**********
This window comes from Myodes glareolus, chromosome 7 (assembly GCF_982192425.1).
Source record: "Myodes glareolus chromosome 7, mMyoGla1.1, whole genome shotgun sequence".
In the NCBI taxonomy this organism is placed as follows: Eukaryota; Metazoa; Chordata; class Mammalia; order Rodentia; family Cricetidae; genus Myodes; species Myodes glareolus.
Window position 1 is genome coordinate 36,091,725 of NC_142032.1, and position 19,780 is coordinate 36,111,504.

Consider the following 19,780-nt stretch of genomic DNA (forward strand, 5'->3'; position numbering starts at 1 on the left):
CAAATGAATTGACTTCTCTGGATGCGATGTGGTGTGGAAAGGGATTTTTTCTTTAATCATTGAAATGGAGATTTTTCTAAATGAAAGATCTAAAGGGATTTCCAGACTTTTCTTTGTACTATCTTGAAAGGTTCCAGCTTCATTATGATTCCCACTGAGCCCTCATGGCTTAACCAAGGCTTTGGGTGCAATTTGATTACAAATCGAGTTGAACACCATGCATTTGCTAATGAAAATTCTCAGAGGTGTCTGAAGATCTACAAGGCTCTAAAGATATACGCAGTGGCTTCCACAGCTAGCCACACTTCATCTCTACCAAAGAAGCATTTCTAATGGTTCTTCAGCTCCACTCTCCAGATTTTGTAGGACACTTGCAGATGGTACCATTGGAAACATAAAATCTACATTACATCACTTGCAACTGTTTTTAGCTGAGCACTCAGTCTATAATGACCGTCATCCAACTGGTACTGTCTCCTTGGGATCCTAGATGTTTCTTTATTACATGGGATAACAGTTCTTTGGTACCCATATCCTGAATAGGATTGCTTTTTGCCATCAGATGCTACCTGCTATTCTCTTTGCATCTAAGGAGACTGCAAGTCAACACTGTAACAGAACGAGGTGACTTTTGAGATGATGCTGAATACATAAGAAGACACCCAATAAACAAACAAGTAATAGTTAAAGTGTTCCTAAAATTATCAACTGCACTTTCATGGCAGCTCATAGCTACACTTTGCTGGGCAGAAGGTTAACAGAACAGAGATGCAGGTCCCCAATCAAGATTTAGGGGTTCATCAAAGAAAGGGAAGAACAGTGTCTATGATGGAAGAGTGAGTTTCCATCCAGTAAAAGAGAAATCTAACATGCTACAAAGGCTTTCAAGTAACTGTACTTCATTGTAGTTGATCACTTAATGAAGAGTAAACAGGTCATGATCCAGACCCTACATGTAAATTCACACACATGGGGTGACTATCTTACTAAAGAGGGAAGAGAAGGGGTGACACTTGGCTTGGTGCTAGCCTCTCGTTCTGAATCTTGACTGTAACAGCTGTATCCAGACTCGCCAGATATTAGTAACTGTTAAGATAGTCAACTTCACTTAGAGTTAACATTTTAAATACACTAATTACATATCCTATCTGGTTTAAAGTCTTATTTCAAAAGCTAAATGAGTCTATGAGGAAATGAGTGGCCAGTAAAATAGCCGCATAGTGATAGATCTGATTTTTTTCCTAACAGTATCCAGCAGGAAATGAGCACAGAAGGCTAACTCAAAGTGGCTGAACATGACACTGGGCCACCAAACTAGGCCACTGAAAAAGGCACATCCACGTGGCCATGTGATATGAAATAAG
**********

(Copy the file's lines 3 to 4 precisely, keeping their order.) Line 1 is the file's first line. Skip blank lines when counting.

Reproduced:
In the NCBI taxonomy this organism is placed as follows: Eukaryota; Metazoa; Chordata; class Mammalia; order Rodentia; family Cricetidae; genus Myodes; species Myodes glareolus.
Window position 1 is genome coordinate 36,091,725 of NC_142032.1, and position 19,780 is coordinate 36,111,504.